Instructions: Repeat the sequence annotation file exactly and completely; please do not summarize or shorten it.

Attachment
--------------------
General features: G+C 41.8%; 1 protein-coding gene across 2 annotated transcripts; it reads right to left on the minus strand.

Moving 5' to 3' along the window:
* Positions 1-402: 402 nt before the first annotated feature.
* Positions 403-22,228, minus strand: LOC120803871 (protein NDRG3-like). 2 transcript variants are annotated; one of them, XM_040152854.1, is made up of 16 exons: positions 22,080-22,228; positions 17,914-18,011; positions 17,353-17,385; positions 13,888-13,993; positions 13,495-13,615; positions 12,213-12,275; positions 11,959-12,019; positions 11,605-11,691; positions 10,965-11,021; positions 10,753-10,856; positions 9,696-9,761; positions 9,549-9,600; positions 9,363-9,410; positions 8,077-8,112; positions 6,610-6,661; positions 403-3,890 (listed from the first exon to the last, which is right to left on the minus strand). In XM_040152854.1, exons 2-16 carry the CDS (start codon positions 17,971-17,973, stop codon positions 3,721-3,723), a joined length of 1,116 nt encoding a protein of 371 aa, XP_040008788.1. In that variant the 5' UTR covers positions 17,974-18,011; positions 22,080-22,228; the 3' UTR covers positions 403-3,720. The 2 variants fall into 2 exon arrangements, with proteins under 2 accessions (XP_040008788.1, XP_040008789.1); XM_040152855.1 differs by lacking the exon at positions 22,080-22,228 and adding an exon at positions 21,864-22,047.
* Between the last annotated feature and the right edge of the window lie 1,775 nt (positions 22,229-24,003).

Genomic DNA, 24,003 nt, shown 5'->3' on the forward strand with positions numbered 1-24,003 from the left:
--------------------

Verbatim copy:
General features: G+C 41.8%; 1 protein-coding gene across 2 annotated transcripts; it reads right to left on the minus strand.

Moving 5' to 3' along the window:
* Positions 1-402: 402 nt before the first annotated feature.
* Positions 403-22,228, minus strand: LOC120803871 (protein NDRG3-like). 2 transcript variants are annotated; one of them, XM_040152854.1, is made up of 16 exons: positions 22,080-22,228; positions 17,914-18,011; positions 17,353-17,385; positions 13,888-13,993; positions 13,495-13,615; positions 12,213-12,275; positions 11,959-12,019; positions 11,605-11,691; positions 10,965-11,021; positions 10,753-10,856; positions 9,696-9,761; positions 9,549-9,600; positions 9,363-9,410; positions 8,077-8,112; positions 6,610-6,661; positions 403-3,890 (listed from the first exon to the last, which is right to left on the minus strand). In XM_040152854.1, exons 2-16 carry the CDS (start codon positions 17,971-17,973, stop codon positions 3,721-3,723), a joined length of 1,116 nt encoding a protein of 371 aa, XP_040008788.1. In that variant the 5' UTR covers positions 17,974-18,011; positions 22,080-22,228; the 3' UTR covers positions 403-3,720. The 2 variants fall into 2 exon arrangements, with proteins under 2 accessions (XP_040008788.1, XP_040008789.1); XM_040152855.1 differs by lacking the exon at positions 22,080-22,228 and adding an exon at positions 21,864-22,047.
* Between the last annotated feature and the right edge of the window lie 1,775 nt (positions 22,229-24,003).

Genomic DNA, 24,003 nt, shown 5'->3' on the forward strand with positions numbered 1-24,003 from the left: